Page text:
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Doctoral thesis2021Open access

Alkaline Urine Dehydration : how to dry source-separated human urine and recover nutrients?

Simha, Prithvi


Human urine is a renewable resource from which water, nutrients and energy can be recovered and safely recycled. This thesis presents a novel on-site technology, called alkaline dehydration, for recovering nutrients from source-separated urine. 

To recover urea (the major nitrogenous compound in fresh urine) and prevent its urease enzyme-catalysed hydrolysis to ammonia, fresh urine was alkalised to pH ≥10 by anion exchange or use of alkaline substrates. To reduce the volume and concentrate the nutrients, the alkalised urine was dried in different substrates at temperatures of 40-60 °C. To evaluate alkaline urine dehydration at pilot-scale, a prototype dryer with capacity to treat 30 L urine d–1 was built and field-tested for three months at a military camp in Finland.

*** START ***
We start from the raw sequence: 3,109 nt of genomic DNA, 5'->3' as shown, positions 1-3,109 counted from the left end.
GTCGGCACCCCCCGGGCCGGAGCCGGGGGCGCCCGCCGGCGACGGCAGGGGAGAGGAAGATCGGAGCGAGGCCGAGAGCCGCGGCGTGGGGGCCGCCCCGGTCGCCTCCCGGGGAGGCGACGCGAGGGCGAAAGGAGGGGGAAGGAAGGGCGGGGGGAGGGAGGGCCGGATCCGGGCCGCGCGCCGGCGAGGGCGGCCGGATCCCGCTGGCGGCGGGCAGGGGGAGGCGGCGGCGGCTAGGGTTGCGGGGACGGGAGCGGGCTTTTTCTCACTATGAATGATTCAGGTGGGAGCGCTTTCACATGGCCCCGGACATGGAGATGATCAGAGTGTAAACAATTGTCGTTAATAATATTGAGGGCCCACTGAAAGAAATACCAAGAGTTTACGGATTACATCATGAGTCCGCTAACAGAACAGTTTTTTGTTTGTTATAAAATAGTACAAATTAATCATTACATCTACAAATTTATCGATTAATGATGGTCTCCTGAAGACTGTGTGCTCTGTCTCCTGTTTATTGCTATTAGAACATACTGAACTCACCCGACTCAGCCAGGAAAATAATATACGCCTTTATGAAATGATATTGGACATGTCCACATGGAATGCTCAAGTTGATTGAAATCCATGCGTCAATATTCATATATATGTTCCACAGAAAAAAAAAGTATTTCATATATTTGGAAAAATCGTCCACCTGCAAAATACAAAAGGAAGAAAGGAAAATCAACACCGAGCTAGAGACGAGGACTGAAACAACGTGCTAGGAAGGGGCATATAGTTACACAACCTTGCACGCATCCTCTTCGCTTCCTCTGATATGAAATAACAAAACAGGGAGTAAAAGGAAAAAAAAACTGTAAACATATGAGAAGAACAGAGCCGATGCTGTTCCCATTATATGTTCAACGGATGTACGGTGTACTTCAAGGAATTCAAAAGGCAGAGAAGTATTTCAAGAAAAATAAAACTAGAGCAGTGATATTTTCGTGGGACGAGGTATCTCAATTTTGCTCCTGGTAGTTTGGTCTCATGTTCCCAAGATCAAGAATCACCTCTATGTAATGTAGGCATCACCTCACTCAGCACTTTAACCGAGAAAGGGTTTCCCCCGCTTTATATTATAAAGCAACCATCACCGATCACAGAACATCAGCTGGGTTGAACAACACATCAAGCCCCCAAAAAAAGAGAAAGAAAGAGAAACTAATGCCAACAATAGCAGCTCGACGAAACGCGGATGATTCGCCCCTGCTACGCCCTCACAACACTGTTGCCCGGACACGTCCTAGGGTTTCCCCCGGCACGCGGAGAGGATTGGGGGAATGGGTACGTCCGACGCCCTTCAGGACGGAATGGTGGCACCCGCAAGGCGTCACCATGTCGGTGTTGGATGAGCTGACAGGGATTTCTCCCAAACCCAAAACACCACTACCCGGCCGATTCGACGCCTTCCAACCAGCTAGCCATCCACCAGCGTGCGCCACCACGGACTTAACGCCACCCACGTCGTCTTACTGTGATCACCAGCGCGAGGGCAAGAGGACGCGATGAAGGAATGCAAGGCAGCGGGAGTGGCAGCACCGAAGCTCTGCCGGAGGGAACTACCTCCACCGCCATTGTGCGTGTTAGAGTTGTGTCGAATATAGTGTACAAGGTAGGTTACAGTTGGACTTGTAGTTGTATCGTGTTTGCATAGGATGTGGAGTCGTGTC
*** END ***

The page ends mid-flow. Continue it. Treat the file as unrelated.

More than 90% of the urine mass was reduced and dehydration rates of up to 40 L urine d–1 m–2 were obtained. Up to 98% of the nitrogen (N) and 100% of the phosphorus (P) and potassium (K) in urine were recovered. A dry solid containing 10% N, 1.5% P and 6.0% K, with similar salt and heavy metal content to synthetic fertilisers available in Sweden was produced. 

At least 12.5 g Ca(OH)2 or 6.8 g MgO per litre of fresh urine was required to buffer the pH of urine against absorption of CO2 during dehydration. The energy demand for evaporating urine was similar to that of incineration toilets, but could be reduced if heat energy from the dryer’s exhaust air were recovered. 

Overall, this thesis shows that a new sanitation system that safely collects, treats, transports and applies urine as fertiliser could be created by integrating alkaline urine dehydration with existing infrastructure. If implemented globally, this system could recycle 31 Tg N y–1 and 2.8 Tg P y–1, which would reduce the transgression of the planetary boundary for N and P by 35% and 25%, respectively.


circular bioeconomy; fertiliser; resource recovery; safe nutrient recycling; sanitation; source separation; urine diversion; wastewater treatment

Published in

Acta Universitatis Agriculturae Sueciae
2021, number: 2021:28ISBN: 978-91-7760-734-2, eISBN: 978-91-7760-735-9
Publisher: Department of Energy and Technology, Swedish University of Agricultural Sciences

    UKÄ Subject classification

    Chemical Process Engineering
    Water Engineering
    Other Environmental Engineering

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